And it turns out that MPs have been listening, as some have said the government should introduce fines for businesses that impose dress codes that discriminate against women.
The demand has come from two parliamentary committees – Petitions and for Women and Equalities – and their report, High Heels and Workplace Dress Codes, has concluded that the Equality Act 2010 should ban such rules at work – but that it hasn’t been applied properly in practice.
It recommends launching a publicity campaign to make employers aware of their legal obligations, and inform employees on how to complain.
Most of all, it says that the existing laws against discrimination should be enforced more strongly, and that employers found doing so should have to pay compensation to the workers they affect.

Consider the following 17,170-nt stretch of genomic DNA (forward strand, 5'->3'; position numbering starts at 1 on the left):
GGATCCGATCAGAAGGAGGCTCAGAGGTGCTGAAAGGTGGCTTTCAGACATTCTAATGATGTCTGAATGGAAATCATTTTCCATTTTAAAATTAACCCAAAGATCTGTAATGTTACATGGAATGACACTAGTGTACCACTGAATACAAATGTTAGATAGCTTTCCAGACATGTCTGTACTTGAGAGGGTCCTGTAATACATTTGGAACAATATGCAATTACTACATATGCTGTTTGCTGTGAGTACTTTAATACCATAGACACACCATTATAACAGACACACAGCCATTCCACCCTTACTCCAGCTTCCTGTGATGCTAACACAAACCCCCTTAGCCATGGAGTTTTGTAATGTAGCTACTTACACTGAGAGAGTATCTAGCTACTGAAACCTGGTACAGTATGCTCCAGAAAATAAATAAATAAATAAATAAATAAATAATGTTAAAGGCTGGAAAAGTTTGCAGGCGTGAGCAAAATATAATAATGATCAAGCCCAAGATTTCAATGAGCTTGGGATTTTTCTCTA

The report comes following the case of Nicola Thorp, who was sent home from work without pay for not wearing high heels to her job at an accountancy firm last year.
Thorp argued that wearing heels all day would be bad for her feet (quite rightly), and that her male colleagues didn’t have to follow the same requirements.
And the parliamentary petition she created as a result gained more than 150,000 signatures.
The issue stretches beyond heels, too – in December last year, a London hotel came under fire for issuing strict beauty rules upon women such as having “regular manicures” and wearing “full make up”.
MP and chair of the Petitions Committee Helen Jones told the BBC: “The government has said that the way that Nicola Thorp was treated by her employer is against the law, but that didn’t stop her being sent home from work without pay.
“It’s clear from the stories we’ve heard from members of the public that Nicola’s story is far from unique,” she added.
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